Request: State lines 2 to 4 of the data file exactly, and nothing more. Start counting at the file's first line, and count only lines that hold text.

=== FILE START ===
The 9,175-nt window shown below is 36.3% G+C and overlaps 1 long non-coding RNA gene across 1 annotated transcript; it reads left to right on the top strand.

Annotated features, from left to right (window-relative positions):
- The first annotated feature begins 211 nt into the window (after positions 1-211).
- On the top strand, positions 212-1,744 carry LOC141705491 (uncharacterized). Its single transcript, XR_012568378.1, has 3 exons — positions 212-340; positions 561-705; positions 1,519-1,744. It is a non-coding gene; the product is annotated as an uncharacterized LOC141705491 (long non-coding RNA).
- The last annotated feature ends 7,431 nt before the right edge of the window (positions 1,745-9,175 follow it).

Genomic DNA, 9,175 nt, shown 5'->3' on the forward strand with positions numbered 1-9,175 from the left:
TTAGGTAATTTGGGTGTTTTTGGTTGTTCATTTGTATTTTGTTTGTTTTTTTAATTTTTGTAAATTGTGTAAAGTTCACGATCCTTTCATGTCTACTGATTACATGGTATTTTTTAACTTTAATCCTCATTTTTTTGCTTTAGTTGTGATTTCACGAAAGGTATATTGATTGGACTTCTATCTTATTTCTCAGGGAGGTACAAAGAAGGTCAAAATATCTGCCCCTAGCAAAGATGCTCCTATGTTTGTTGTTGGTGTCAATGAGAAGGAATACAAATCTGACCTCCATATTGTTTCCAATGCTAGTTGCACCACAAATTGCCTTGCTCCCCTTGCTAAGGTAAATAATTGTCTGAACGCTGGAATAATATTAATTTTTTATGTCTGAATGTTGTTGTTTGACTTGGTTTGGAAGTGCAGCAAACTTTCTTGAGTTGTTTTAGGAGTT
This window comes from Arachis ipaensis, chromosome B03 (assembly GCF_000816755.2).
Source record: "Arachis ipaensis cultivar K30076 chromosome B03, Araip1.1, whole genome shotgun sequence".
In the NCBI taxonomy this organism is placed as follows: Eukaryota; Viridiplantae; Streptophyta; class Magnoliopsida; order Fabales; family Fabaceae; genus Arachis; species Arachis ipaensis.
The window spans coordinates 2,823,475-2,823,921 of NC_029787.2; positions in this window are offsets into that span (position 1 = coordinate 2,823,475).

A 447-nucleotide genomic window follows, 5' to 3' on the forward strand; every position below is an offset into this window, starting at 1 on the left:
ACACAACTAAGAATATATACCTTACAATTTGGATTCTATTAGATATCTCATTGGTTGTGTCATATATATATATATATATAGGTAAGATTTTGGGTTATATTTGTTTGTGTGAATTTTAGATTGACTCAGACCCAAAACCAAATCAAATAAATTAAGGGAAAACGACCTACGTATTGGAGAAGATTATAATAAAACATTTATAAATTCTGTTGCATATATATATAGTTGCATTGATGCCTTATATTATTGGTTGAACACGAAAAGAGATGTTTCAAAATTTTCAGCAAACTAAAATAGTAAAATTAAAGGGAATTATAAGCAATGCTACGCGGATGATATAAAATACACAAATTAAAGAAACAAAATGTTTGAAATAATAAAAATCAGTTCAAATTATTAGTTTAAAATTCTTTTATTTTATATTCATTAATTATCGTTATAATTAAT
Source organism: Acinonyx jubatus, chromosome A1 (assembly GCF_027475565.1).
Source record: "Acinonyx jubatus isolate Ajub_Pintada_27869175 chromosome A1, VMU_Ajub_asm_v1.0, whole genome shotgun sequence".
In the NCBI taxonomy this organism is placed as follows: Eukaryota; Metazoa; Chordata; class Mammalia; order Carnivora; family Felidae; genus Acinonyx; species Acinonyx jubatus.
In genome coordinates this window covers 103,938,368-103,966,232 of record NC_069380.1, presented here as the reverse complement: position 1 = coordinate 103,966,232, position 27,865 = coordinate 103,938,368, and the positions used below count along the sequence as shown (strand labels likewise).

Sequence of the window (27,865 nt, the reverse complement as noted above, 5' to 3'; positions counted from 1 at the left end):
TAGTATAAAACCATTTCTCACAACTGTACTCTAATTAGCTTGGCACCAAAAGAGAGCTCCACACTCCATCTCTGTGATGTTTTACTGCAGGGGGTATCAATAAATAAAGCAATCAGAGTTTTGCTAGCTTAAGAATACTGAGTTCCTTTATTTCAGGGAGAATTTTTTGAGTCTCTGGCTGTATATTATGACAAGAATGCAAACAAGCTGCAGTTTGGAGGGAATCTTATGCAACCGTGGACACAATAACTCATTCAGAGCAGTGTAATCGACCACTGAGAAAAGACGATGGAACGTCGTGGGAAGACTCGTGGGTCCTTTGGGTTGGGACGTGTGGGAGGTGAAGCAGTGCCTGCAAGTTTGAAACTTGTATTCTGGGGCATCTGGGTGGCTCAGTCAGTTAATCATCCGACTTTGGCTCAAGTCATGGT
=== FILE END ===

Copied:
Annotated features, from left to right (window-relative positions):
- The first annotated feature begins 211 nt into the window (after positions 1-211).
- On the top strand, positions 212-1,744 carry LOC141705491 (uncharacterized). Its single transcript, XR_012568378.1, has 3 exons — positions 212-340; positions 561-705; positions 1,519-1,744. It is a non-coding gene; the product is annotated as an uncharacterized LOC141705491 (long non-coding RNA).